#Attempt to 'echo' (write output) the string, and assign it to $h
    #Make sure the 'error action' is set to '4' to make it a terminating error.
    echo($h="Hello, World!") -ea 4
} catch { 
    #Use the "WriteErrorLine" function in $host.ui to stderr
    $host.ui|% *rL* "Error writing ""$h"""

haven't managed to actually try this when it errors, but it definitely ~should~ work.

  • \$\begingroup\$ The error message should be written to STDERR. Writing it to STDOUT isn't possible if an error occurs during the first write attempt. \$\endgroup\$ – Dennis Apr 12 '17 at 16:27
  • \$\begingroup\$ @Dennis thanks for that, updated there, didn't read the question fully. \$\endgroup\$ – colsw Apr 12 '17 at 21:37
  • \$\begingroup\$ Afaict PowerShell only catches fatal exceptions, so you'd need Write-Host -ErrorAction Stop or something like that. Also, the throw produces additional debugging ingormation apart of the line it should print, which by the way should have a lowercase W and double quotes around the HW string. \$\endgroup\$ – Dennis Apr 12 '17 at 22:19
  • \$\begingroup\$ @Dennis the additional debug info has crushed me, answer updated there now. \$\endgroup\$ – colsw Apr 13 '17 at 15:44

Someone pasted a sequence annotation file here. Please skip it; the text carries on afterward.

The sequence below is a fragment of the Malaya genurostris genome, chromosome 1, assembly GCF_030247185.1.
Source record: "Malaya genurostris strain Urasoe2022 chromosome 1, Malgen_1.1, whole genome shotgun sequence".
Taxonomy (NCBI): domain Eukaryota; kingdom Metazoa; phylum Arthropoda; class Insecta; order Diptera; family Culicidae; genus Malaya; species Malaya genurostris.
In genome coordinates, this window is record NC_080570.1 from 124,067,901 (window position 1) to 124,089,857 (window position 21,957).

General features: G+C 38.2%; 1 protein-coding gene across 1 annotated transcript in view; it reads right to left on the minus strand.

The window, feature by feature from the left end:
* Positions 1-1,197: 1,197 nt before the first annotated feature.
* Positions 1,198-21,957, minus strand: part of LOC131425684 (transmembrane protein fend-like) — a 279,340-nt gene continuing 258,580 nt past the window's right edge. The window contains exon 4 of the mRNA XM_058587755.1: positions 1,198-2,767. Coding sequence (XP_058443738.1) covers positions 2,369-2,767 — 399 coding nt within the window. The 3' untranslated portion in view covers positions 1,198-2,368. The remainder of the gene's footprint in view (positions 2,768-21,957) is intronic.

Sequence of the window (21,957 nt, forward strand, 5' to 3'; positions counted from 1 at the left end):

Javascript, 79 76 bytes

try{(l=console).log(a="Hello, world!")}catch(e){l.error('Error writing '+a)}
  • \$\begingroup\$ Note that the string you should output is 'Hello, world!', which is one byte longer than what you use. Also, I suppose assigning a inside the call to console.log would be shorter (1B) and removing the semicolon after l.log(a) saves another byte. \$\endgroup\$ – Luke Apr 12 '17 at 15:05
  • \$\begingroup\$ @Luke Thanks, That was quite a big mistake! \$\endgroup\$ – Matthew Roh Apr 12 '17 at 15:08
  • 1
    \$\begingroup\$ try{(l=console).log(a="Hello, world!")}catch(e){l.error('Error writing '+a)} for 76 bytes. First, console is assigned to l, then "Hello, world!' is assigned to a, and then it's executed. \$\endgroup\$ – Luke Apr 12 '17 at 15:10

Perl 5, 51 bytes

requires -M5.01, which is free

say$h="Hello, world!"or die"Error writing \"$h\"$/"

Tested in Strawberry Perl 5.24.0 by running the program as-is (printed to standard output) and by running

print f $h="Hello, world!"or die"Error writing \"$h\"$/"

(printed to standard error). I don't know how to test for other errors using Strawberry, but they should be handled the same….